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Namandje Bumpus was recently named one of the recipients of the Presidential Early Career Awards for Scientists and Engineers by the U.S. Government. She was selected based on her pursuit of innovative research regarding drug metabolism and how individual and genetic differences might modify the efficacy of drugs such as those used to prevent and treat HIV infection.
“Since joining Johns Hopkins in 2010, Namandje has made tremendous progress toward ultimately making HIV treatment more personalized and effective,” said Mark Anderson, director of the Department of Medicine. “This is a well-deserved recognition of her work, and I look forward to seeing how she will continue to advance the field."
The Welch Center for Prevention, Epidemiology and Clinical Research bridges the School of Medicine and the Bloomberg School of Public Health in an interdisciplinary environment aiming to generate and disseminate the knowledge required to prevent disease and its consequences and to promote the health of the public. Its faculty members have made scientific discoveries related to risk prediction, prognosis, prevention and treatment while cultivating future leaders in academic medicine. Because of its success, the center has become a model for other academic units throughout Hopkins and has played a key role in promoting the university-wide initiatives to enhance global health and research in personalized medicine.
The Immunogenetics Laboratory uses innovative tools to optimize compatibility testing for each patient undergoing organ, tissue or stem cell transplantation. The laboratory participated in the development of desensitization treatment protocols and kidney paired donation programs that remove barriers to transplantation and create life-saving opportunities for thousands of patients. Employing a staff of over 40 professionals, this internationally recognized lab is used as a model by medical centers all over the world. Directors Annette Jackson and Maria Bettinotti lead a team that quietly fosters the success of Johns Hopkins Medicine’s cutting-edge transplant activity.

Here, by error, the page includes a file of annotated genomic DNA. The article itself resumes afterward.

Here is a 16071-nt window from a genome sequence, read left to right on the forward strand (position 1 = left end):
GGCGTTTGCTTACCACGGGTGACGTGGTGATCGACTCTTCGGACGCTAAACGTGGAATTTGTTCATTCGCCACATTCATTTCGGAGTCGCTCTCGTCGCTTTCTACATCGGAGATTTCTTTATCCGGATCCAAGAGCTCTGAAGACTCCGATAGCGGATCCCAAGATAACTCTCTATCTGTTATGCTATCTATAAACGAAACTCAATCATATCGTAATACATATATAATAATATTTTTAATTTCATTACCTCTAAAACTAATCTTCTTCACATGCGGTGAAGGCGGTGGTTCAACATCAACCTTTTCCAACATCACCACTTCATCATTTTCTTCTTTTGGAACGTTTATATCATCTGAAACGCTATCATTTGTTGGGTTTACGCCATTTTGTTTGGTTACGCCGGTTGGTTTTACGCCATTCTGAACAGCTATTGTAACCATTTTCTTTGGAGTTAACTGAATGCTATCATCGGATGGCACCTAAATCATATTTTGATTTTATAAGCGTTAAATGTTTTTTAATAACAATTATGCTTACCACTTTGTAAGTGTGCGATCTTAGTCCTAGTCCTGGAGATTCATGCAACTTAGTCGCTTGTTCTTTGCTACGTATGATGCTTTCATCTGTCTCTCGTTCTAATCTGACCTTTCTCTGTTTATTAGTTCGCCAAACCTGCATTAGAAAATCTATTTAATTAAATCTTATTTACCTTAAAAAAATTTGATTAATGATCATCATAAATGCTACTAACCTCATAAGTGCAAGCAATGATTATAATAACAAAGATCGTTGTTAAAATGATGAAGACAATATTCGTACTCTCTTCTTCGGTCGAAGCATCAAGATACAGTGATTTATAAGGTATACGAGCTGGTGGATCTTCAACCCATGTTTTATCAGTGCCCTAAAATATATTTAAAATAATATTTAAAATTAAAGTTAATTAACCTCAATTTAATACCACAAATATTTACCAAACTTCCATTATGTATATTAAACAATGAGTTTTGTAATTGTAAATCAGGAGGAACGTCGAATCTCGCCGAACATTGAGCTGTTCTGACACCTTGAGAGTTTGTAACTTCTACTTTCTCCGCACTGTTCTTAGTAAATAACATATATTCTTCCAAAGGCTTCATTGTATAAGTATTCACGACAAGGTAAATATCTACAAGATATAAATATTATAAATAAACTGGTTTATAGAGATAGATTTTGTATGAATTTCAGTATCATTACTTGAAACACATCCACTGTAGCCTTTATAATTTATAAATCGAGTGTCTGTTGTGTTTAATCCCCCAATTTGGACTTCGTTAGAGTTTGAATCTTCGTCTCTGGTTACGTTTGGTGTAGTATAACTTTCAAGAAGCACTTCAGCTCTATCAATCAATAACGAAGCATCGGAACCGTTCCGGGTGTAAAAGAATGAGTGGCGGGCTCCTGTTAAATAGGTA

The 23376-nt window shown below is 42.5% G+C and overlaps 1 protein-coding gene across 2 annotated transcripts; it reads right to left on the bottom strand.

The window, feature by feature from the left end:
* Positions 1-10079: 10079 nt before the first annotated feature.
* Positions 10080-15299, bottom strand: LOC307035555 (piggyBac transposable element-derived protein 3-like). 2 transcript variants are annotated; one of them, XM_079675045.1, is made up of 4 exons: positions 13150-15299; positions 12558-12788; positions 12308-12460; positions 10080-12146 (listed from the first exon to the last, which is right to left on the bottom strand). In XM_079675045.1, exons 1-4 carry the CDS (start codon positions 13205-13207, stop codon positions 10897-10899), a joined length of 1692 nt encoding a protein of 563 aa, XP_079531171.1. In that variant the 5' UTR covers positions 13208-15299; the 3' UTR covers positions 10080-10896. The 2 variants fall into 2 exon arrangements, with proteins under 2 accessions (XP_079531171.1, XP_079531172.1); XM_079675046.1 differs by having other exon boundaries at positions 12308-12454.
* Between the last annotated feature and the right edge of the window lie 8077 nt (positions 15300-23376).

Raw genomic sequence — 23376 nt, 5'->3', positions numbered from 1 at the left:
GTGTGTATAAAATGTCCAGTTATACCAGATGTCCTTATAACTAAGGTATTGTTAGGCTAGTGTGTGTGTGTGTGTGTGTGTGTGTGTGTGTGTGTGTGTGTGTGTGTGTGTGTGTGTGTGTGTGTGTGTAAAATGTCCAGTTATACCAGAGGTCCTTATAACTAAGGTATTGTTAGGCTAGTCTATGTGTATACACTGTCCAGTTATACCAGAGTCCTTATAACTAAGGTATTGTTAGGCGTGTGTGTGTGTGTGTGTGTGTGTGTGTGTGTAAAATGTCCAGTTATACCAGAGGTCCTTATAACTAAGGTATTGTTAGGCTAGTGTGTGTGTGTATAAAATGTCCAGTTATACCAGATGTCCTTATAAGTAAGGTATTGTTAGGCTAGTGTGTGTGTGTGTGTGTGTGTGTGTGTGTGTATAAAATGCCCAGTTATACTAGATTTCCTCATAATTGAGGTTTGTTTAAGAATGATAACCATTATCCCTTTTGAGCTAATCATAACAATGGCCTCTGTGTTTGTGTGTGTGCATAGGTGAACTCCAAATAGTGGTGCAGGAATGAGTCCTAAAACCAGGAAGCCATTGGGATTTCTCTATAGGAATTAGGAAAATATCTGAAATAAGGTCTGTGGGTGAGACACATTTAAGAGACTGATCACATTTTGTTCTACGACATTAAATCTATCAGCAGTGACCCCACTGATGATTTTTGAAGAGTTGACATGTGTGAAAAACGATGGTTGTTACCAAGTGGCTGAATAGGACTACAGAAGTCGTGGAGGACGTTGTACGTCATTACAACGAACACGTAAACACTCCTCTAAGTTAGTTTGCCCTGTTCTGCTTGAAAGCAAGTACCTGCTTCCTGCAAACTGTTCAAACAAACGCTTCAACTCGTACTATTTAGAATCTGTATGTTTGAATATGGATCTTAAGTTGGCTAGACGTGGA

The Department of Medicine has helped foster the careers of many scientists who have chosen our department as the home of their evolving research. Nadia Hansel, now an associate professor, began as a pulmonary fellow who joined our faculty in 2004 with her first federally funded grant studying the genetics of asthma severity and lung function decline. Today, she is not only a highly funded researcher with three federal grants and leader of two national research centers studying genetic and environmental determinants of obstructive airway diseases including chronic obstructive pulmonary disease (COPD), but serves as the associate dean for research for Johns Hopkins Bayview Medical Center.
Since the early 1990s, the Viral Hepatitis Center in the Division of Infectious Diseases has engaged in both basic and clinical research related to infections with hepatitis B and C viruses. Mark Sulkowski has focused on advancing therapeutics for hepatitis C and on understanding the impact of liver disease in persons living with HIV infection. This work has involved collaborations with multiple industry partners as well as funding from the National Institute for Drug Abuse. Currently, he is working to translate the revolutionary advances in HCV treatment with direct-acting antiviral regimens to the community of Baltimore and the world, particularly India.